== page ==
Then suddenly Vivi’s face brightened.  “Oh,” she cried, “the Americans!”  She disappeared up the stairs and returned with an old photograph.  There was Carl, the son who had emigrated, with the wife and children he had acquired in Colorado, sitting proudly in a formal group picture.  And the daughter the front row, the last one on the left, I recognized–my grandmother Esther.

Ingalil, Matts, Vivi, Lina, me

Grandma Esther sitting next to her father, Carl Corsberg


Profile photo of Khati Hendry Khati Hendry

Characterizations: moving, right on!, well written


  1. Suzy says:

    Khati, what a wonderful story! Amazing that your spur-of-the-moment decision to go to the Swedish Emigrant Institute ended up connecting you to a branch of your family you hadn’t known about before. Very exciting! I love the photo of “the Americans” with your grandmother Esther immediately recognizable to you.

    • Khati Hendry says:

      Thanks, Suzy. I was inspired by all the great old pictures people had posted, which reminded me of the group photo from Sweden. It was indeed very serendipitous and surprising to get to visit the old homestead–gave me a much better idea of family history.

  2. Marian says:

    Your photo and experiences are an amazing gift, Khati. You persisted in your search and it paid off with wonderful in-person meetings and a photo. Fascinating about the Swedish names … and I thought Jews had the only complexity. I’m very happy for you that you could “meet” your relatives this way.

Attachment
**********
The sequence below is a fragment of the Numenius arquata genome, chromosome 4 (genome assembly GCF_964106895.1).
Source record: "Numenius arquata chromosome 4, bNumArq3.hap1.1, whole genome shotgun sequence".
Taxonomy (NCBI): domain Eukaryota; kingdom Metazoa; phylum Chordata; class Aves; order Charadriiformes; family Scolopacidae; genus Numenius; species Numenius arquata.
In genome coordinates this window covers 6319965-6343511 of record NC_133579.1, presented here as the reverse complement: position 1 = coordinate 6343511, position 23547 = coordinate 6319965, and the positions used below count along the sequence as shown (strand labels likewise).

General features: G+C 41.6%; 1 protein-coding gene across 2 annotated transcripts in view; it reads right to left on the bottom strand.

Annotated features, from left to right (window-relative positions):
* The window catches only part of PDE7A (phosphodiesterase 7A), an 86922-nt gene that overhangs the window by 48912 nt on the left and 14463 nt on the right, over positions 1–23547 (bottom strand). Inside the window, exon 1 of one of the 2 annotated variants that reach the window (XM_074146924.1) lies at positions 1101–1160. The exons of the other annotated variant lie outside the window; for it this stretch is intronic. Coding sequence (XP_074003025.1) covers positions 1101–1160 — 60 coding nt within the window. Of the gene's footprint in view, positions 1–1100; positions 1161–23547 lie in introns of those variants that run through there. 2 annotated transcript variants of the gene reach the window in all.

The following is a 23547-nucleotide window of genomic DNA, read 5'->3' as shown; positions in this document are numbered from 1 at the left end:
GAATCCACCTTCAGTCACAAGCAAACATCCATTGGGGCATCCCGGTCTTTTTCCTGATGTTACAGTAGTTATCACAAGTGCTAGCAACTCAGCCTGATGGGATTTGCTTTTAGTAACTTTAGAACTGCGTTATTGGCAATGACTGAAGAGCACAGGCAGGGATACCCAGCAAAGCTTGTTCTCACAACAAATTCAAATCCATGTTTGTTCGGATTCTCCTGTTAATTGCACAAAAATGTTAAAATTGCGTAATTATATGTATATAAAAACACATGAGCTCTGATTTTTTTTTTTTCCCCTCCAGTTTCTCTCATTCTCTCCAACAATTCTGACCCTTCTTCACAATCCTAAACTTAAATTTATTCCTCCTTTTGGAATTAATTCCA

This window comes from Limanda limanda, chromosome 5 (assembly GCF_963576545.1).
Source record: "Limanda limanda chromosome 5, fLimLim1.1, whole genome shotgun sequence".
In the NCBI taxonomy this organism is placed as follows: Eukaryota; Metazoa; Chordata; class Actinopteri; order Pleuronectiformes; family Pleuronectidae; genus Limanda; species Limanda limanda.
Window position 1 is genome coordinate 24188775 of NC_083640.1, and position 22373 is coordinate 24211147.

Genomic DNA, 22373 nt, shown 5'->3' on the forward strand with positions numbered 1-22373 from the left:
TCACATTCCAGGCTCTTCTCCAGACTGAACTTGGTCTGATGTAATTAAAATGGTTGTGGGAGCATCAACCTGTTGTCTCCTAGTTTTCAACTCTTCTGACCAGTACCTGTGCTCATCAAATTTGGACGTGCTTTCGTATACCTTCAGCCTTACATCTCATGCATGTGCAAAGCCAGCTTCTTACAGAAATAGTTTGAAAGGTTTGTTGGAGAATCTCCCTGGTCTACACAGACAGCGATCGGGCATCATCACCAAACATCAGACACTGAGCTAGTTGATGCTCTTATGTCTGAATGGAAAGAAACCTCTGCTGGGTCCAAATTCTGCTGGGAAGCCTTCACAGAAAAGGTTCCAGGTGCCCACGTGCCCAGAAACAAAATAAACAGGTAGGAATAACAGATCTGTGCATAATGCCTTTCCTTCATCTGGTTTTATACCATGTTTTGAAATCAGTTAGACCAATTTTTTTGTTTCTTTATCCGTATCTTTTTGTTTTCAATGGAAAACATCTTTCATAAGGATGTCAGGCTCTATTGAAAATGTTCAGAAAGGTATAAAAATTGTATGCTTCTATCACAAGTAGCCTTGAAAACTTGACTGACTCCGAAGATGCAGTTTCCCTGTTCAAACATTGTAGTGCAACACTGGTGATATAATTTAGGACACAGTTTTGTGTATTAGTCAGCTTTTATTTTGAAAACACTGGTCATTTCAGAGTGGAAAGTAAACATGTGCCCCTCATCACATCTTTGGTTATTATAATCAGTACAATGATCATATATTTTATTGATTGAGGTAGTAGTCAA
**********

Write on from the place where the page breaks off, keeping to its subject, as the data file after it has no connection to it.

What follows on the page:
• Khati Hendry says:

      I felt incredibly lucky indeed. In the US, many of us are second or third generation settlers, and the ties to the previous countries cut in many ways, voluntarily or not. In recent years, virtual databases have made searching exponentially easier. But there is still no substitute for being physically in the places where our forebears were, to try to grasp our history.

  3. Oh my Khati, what a truly wonderful story of serendipity and your connection to your family abroad.

    I’m sure you’re in close touch with your Swedish relatives, and might they visit you some day in Canada?

    • Khati Hendry says:

      I wish that were so. I kept up yearly cards with Lina for a while, and do keep trying, but then no response—moved? Who knows. She had a son, and sent a very cute picture—must be a young man by now. I assume Vivi has died, and Bo and Ingalil were very limited in English—in their seventies or older by now. It would be wonderful to have them come visit—if anyone were doing that any more—and I haven’t returned to Sweden. In any case, the information is in a file in case any younger relatives decide to try to connect some day. Just glad to have had the luck when I did.

  4. Wow, what a happy and exciting final sentence! Up to then, I will admit that my favorite part was the cake and coffee. Thanks for taking readers along on a very pleasant trek.

  5. Laurie Levy says:

    So glad you made an actual connection through that photo. Your story read like an adventure, which I very much enjoyed.

  6. Betsy Pfau says:

    I confess, a chill ran up my spine when Vivi said, “Oh, the Americans” and ran off to find the photo, and I teared up when you recognized your grandmother. An amazing story of persistence and discovery, Khati. How did you feel in that moment of recognition?